Chris Interview #5, January 2017

“When I went on my wilderness trip in Colorado I feel like I did a total 180. I did a lot of things I had never done before. I had never been hiking or backpacking and the first thing we did was a five-day backpacking trip. I had to be comfortable not taking a shower, and just sleeping and getting right back up and hiking again. I was one of the faster ones, which is cool.

The trip was through a private program called the High Desert Center. One of our main responsibilities was cooking. We were in little groups and had to cook for 20 people. I had always liked cooking and had thought I might want to be a chef, so I was really gung ho about cooking. But I kind of lost it for awhile there; it was hard having a set schedule all the time and having to cook for so many people. But then it got more fun, more creative, and I got excited about it. When it started getting cold, especially in the morning, it was really tough. Outdoor showers, outdoor kitchen. I had to learn to live without some things. Which is good because I am now more comfortable within myself and know that I can live without certain things.

I chose the program because I just wanted to have more adventure and grow as a person. I learned that I am a lot more adaptable than I thought I was and that I could just go with the flow more. I also learned that nothing in life is set. For example I didn’t expect to break up with my girlfriend while I was there, and I was okay with that. She wanted to open up the relationship because of my transition. It was hard on us. Just like going from having a girlfriend to now having a boyfriend. She didn’t know how to identify anymore. Was she bisexual or queer? She said she didn’t know what her identity was anymore; she felt kind of lost.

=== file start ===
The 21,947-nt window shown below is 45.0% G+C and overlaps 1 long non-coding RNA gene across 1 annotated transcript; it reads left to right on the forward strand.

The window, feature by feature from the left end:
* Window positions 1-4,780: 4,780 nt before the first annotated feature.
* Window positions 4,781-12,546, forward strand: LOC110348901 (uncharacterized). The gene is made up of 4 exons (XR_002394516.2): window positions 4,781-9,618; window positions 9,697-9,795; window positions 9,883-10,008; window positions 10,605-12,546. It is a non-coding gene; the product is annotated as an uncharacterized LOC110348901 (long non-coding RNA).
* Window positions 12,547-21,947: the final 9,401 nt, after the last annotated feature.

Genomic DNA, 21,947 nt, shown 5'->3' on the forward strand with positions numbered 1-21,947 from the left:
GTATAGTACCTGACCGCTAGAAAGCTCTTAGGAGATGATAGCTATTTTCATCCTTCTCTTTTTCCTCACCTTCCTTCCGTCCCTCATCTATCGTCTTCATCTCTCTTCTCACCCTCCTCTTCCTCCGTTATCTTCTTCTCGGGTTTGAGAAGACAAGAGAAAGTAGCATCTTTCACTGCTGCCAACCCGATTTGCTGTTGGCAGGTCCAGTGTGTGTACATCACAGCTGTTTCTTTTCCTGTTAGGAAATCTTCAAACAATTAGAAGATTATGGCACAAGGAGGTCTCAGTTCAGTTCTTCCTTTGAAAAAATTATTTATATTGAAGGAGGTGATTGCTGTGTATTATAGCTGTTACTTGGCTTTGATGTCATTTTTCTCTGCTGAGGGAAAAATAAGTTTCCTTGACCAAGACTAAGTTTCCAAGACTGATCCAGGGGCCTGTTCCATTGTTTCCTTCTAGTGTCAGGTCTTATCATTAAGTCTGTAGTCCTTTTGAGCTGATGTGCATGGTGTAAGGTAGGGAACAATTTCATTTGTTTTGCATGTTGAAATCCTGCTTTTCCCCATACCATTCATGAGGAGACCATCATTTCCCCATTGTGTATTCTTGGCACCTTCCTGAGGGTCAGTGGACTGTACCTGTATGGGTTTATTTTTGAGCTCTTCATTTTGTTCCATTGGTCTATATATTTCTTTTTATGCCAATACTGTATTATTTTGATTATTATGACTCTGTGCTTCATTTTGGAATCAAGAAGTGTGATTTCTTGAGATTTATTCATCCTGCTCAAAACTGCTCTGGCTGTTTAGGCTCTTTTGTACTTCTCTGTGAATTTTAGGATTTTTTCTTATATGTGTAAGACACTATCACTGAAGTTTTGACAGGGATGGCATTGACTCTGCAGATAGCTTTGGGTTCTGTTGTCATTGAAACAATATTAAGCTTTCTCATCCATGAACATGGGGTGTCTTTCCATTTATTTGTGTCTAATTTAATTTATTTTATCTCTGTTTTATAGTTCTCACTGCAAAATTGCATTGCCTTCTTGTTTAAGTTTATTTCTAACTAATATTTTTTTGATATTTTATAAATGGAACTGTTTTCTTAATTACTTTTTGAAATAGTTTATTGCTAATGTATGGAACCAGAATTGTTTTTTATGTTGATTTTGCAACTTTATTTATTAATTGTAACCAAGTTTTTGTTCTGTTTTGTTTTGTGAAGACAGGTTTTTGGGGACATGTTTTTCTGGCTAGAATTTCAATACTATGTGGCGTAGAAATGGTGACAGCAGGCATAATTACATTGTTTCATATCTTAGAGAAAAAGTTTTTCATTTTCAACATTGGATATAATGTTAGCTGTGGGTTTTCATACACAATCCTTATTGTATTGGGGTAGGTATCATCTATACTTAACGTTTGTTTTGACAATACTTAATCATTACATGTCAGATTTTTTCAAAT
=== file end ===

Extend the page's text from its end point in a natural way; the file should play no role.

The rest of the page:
The biggest challenge was breaking up with her while we were away together and still seeing each other constantly. I am glad I stood it out. We were both willing to talk about it and resolve it. Everyone in the group was super supportive. I felt like I was completely me. I could be as flamboyant as I wanted to be, and not feel like I had to put on a macho façade like I sometimes do with the people at work. Everyone in my program accepted me; loved me. It was great!

Everyone there knew I am trans and there were other people there who were trans and some queer people too. It was actually by chance though; I didn’t deliberately choose the program for that reason. Well, we had outdoor bathrooms and that made me think about how I used to be female and now I am male. For peeing we just used the woods. That was the main time where it was in my mind that I wasn’t a cis man. In those moments it was a little tough but then I got used to it. Everyone was super supportive.

During the trip I started to think about how I wanted things to be when I got back and in my future. I feel like I have more freedom and can really focus on me right now. I want to go to school for architecture or engineering.

Since I came home I have been working for about a month. It is a company I worked at before. They knew I had transitioned, and they were really considerate. They called me Chris and used the right pronouns, so it was nice to be in a work situation that wasn’t stressful.

I feel like now that I am presenting more masculine physically, I have more confidence just being me in my mannerisms and the way I walk.
I wish there wasn’t such a focus on having to read as the gender you present as, or always thinking about passing, but it is reality. Physically I feel strong, I feel happy. But I do feel, around the time I need my weekly shot, not exactly moody, but that I am getting more emotional. I feel like I am going to cry.

If I stop testosterone, I will get my menstrual cycle back. But if I wanted to take less testosterone, I could get a hysterectomy and my body wouldn’t need as much of it. I may do it eventually but I am not planning to do it now.

I think from now on I will be seeing more minimal changes. I will probably get more hair and my voice may lower a bit more. The fat around my body will continue to redistribute.

I feel that I am not so much at risk for being attacked for being trans since I already had my legal documents changed and I had the top surgery that was really important to me. But I feel scared for other trans people, what might happen to them. I want to be in the fight.”